The second section to which this amendment is related is Section 14, which provides for the transfer of institutions. Section 10, as we saw, provides for the erection of new institutions of a specified type at a specified place. Section 14 deals with the transfer of existing institutions. These will be transferred by Order. I think the question is not as important as that dealt with under Section 10, but I would draw attention to the fact that there is no inquiry by the Minister before making this transfer Order. I do not think there is any provision in the Bill to ensure that the persons employed in a transferred institution are being protected; to ensure, for instance, that they are entitled to compensation if deprived of their livelihood. It seems to me that this is an instance in which the Order should be tabled, with power of annulment.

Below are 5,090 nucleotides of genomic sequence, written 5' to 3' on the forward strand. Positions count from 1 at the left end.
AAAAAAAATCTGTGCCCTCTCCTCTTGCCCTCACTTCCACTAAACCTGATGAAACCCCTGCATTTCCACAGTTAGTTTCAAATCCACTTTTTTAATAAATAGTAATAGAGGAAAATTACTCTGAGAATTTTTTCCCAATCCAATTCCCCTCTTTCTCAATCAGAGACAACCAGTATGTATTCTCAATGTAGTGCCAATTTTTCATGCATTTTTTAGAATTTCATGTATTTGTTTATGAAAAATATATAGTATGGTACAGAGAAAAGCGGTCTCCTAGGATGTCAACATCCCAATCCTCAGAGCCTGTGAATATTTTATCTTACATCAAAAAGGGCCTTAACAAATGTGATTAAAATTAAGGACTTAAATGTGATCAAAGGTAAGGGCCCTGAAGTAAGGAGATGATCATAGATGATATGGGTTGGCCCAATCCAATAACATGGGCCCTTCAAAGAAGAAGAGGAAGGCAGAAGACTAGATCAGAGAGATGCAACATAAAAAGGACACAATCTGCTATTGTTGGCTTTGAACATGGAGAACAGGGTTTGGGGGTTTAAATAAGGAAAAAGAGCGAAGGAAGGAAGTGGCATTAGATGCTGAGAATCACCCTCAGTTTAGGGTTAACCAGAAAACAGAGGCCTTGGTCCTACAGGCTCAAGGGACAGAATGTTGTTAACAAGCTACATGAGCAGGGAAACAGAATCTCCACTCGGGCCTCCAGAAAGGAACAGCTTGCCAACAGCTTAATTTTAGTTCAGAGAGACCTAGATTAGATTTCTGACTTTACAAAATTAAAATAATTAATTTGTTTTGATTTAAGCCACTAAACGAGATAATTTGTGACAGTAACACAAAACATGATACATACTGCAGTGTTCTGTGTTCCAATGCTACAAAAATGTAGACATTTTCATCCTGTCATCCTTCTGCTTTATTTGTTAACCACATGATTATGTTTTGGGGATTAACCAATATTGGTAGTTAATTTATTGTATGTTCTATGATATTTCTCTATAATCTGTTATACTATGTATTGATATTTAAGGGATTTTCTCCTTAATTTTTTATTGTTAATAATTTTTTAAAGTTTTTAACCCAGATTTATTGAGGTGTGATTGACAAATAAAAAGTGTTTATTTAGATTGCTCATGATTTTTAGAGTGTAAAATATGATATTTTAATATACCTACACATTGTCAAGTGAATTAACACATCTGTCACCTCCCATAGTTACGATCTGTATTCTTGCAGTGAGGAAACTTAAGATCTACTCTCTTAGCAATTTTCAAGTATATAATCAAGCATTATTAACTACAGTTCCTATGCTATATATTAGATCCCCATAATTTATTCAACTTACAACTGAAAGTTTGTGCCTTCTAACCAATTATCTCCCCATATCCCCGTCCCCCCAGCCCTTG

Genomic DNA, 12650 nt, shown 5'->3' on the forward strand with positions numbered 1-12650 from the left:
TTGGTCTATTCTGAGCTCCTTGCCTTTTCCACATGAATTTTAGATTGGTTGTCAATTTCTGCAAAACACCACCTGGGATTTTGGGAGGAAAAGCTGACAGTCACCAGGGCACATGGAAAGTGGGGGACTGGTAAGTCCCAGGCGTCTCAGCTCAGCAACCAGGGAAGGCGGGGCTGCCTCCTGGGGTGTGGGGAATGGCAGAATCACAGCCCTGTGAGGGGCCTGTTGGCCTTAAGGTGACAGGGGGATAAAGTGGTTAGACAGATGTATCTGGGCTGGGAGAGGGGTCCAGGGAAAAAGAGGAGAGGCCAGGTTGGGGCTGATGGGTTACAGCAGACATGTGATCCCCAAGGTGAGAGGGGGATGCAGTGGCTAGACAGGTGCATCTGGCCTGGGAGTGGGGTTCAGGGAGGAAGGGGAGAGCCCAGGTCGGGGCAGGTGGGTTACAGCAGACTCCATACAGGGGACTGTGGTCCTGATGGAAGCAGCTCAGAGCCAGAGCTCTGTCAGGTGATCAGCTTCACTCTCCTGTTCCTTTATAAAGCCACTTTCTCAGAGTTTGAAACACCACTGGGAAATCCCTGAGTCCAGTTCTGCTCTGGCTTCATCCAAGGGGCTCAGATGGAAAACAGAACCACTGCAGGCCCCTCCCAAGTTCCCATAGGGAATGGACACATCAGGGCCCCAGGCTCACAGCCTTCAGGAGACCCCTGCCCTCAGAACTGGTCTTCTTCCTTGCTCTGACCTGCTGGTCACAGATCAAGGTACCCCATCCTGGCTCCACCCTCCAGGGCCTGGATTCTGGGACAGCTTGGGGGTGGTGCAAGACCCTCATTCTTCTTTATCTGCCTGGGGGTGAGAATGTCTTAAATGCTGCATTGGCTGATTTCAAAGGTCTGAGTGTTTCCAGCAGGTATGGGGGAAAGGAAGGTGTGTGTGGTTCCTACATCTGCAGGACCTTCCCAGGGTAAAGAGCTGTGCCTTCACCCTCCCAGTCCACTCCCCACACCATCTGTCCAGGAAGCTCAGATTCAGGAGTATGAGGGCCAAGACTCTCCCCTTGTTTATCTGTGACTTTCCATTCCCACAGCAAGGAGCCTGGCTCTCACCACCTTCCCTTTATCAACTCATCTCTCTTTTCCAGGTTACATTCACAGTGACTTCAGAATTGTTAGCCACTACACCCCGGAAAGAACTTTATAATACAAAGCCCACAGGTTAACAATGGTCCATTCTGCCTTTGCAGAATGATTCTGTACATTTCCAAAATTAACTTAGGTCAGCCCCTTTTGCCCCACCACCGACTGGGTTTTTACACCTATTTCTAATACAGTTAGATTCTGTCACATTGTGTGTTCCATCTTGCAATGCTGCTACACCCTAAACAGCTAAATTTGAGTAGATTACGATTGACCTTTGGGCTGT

I refer in the amendment to Section 32, which seems to be a very important section. It provides exemption from the requirement to submit to measures in relation to protection and immunisation against infectious disease. The provisions of this section are not very clear, but it seems their intention is to get over the safeguards against the compulsory immunisation provided elsewhere in the Bill. In certain circumstances the Minister will have power to direct by Order that adult persons of a particular class—I do not know what he means, whether it is people who have red hair or black skins or some other distinctive marks of that kind—or children of a particular class shall submit themselves to the requirements of Section 32.